• Caring about work and home life seems like a total waste of energy
  • You are exhausted all the time
  • The majority of your day is spent on either mind numbing or overwhelming tasks
  • You feel under appreciated and that you don’t make a difference

Does any of this sound like you?

Check in tomorrow as we look at the difference between stress and burnout. Now take a breather and do something kind for yourself today to help you distress and avoid burnout!

Source: “Preventing Burnout”

Teri Claassen MSW, LCSW, LCAC is a licensed therapist at Imagine Hope Counseling Group. Teri does virtual therapy for residents of Indiana and Florida using videoconferencing technology. Teri enjoys doing marriage counseling, individual counseling, couples and relationship counseling. Teri also does family counseling and adolescent counseling.


Taking Care of Yourself Through A Divorce 3

4. Give Yourself a Break- You do not expect to be at your optimal self the day after a huge physical injury do you?  Do not expect to be on your best game after an emotional injury like a divorce.  This will take time to heal, just like a physical injury.  Give yourself permission to not be a super hero right now.  You may not function at optimal capacity and that is okay.  You will heal and be able to resume all your responsibilities as before, after some down time.  Set realistic expectations of yourself and be kind to yourself while you heal.  Just because you do not see your emotional injury, does not mean its not there.  In my experience, if you do not respect the healing process, it will not respect you! 5. Eat Well- This means "no" to devouring a whole bowl of cookie dough.  Many of us either over eat, chose poorly, or simply under eat when we are stressed.  Stress eating exacerbates emotional distress!  Bad eating habits make bad feelings even worse.  Eating healthy foods make our blood sugar remain stable and help avoid highs and lows.  When our blood sugar is out of whack, our emotions almost always follow suit.  So many events in your life may feel out of control right now.  You can make a choice to control what you eat and make it nutritious for your body and soul.  You don't have to discount your comfort food entirely, but do not over do it.

6.  Get outdoors- this one is my favorite to talk to clients about.  There is nothing like being in the woods amongst tall trees or along a large body of water to make you feel so small.  When we realize that we are pretty tiny in the whole scheme of the world, we also realize our problems are even smaller.  So get  outside, feel small, get some exercise while you are at it.  The emotional benefits of exercise are numerous and unbeatable.  Take a walk, ride a bike, go for a swim.  Do what ever it takes to be active.  Give yourself a gift every day of feeling healthy.  When you do get outside and exercise, you eliminate one more thing that you can feel guilty about not accomplishing.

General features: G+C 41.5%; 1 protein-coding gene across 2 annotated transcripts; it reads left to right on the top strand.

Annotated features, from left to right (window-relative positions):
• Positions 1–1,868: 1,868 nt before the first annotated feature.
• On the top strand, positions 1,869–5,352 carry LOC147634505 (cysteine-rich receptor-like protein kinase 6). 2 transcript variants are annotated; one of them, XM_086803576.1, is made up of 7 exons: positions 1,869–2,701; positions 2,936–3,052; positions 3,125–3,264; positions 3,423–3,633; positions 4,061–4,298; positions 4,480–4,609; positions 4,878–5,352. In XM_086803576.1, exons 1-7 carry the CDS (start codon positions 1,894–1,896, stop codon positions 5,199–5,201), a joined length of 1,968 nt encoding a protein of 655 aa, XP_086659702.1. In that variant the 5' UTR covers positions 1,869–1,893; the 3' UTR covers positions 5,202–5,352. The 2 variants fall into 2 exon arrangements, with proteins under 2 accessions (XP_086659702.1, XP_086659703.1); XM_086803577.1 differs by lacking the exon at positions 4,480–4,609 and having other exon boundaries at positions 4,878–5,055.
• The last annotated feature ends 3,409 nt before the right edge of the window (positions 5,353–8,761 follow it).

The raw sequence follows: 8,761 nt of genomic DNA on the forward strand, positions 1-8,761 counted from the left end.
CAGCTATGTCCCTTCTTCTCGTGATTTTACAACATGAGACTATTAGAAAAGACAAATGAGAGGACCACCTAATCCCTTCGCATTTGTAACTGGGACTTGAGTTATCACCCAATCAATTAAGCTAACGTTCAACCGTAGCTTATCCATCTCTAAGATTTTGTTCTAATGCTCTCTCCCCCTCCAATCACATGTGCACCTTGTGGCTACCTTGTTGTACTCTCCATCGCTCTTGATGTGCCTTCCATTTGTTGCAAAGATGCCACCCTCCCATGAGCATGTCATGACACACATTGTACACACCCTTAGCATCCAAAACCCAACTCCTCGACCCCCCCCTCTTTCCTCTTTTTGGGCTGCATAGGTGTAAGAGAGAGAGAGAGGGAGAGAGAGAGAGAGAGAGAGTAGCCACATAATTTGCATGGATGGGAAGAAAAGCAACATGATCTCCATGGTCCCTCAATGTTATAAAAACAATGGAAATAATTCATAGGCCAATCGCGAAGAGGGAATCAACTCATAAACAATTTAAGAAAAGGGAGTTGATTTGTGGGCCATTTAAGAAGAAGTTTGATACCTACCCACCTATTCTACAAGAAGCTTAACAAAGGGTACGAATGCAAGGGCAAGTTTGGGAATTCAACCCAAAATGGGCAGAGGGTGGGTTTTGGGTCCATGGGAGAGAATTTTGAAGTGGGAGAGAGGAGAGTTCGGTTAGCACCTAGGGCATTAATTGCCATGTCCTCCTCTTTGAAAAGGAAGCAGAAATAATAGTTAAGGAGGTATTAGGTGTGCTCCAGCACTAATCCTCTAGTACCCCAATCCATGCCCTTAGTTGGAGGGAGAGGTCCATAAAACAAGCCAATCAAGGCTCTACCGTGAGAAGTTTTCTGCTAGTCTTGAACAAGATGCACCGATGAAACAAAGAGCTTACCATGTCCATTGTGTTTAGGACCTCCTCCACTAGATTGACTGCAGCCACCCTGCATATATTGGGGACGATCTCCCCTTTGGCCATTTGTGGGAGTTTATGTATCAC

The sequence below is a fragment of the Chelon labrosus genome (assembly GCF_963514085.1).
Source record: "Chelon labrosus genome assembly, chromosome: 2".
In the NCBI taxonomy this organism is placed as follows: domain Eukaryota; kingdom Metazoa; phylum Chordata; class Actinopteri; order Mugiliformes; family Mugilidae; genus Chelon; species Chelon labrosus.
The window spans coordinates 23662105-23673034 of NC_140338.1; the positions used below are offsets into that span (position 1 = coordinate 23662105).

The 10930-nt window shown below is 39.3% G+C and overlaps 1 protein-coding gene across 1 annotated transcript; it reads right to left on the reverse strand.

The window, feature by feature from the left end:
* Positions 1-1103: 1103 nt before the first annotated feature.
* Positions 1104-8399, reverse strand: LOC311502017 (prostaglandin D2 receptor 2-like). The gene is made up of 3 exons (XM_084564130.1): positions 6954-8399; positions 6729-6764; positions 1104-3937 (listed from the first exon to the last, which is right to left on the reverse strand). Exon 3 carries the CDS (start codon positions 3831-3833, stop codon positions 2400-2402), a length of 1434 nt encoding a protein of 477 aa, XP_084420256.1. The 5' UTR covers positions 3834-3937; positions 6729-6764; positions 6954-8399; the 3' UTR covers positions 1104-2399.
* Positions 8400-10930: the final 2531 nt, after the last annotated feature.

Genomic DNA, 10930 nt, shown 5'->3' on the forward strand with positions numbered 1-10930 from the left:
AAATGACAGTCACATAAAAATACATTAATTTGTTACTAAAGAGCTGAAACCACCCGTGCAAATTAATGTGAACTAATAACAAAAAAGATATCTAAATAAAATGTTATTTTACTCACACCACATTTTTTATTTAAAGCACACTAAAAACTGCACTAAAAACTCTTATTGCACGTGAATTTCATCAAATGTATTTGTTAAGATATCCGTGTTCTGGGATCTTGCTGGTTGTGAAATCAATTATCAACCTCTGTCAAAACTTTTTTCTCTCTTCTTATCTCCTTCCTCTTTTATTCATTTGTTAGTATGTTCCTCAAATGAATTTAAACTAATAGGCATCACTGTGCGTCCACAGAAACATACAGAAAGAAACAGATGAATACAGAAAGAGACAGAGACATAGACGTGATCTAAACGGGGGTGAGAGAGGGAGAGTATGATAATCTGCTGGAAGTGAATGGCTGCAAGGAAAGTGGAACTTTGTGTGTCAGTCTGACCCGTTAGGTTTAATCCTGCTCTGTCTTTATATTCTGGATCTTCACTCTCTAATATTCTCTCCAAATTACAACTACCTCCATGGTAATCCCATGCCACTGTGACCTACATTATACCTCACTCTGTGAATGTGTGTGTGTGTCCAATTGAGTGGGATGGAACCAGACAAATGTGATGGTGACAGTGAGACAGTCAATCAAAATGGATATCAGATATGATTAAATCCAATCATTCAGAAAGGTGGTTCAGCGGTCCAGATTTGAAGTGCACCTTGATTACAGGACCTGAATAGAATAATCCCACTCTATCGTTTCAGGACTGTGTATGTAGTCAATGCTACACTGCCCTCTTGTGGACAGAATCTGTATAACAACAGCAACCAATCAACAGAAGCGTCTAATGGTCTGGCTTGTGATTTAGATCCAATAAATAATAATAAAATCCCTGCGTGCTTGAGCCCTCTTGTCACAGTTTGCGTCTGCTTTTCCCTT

Please remember this is difficult stuff.  You do not have to go  through this alone.  If you would like help with healing from divorce, please contact one of our therapists here at Imagine Hope Counseling Group.  We are happy to help you walk this challenging path.  Please check back as we continue to discuss ways to help heal through painful breakups and divorces.  As always, thanks for reading.



Written by Alexa Griffith, LMHC, LCAC, NCC, RPT

Alexa Griffith, LMHC, LCAC, NCC, RPT is a licensed therapist and Registered Play Therapist at Imagine Hope Counseling Group. Alexa enjoys doing marriage counseling, individual counseling, couples and relationship counseling. Alexa also does play therapyfamily counseling, child counseling, and adolescent counseling. Imagine Hope serves the Indianapolis area, including the surrounding areas of Carmel, Fishers, Noblesville, Zionsville, and Westfield


Decrease Holiday Stress- Emotional Boundaries

Clients tell me all the time, “I hate the holidays”. There are many stressors as people are attending family gatherings and trying to meet everyone’s expectations for the season. This week Imagine Hope wants to share these blogs again that were originally posted 2 years ago.  We hope this helps you stay focused on making this holiday season less stressful! Keep your emotional boundaries firm

Being with family can often trigger old wounds, cause you to fall back into past roles from growing up, and end up with hurt feelings or fights. Because of this, it is key to set emotional boundaries. This is when you protect yourself emotionally from a person who isn’t safe for you. This could be someone who is overly critical and judgmental, creates emotional tension, or someone who triggers emotional pain or stress.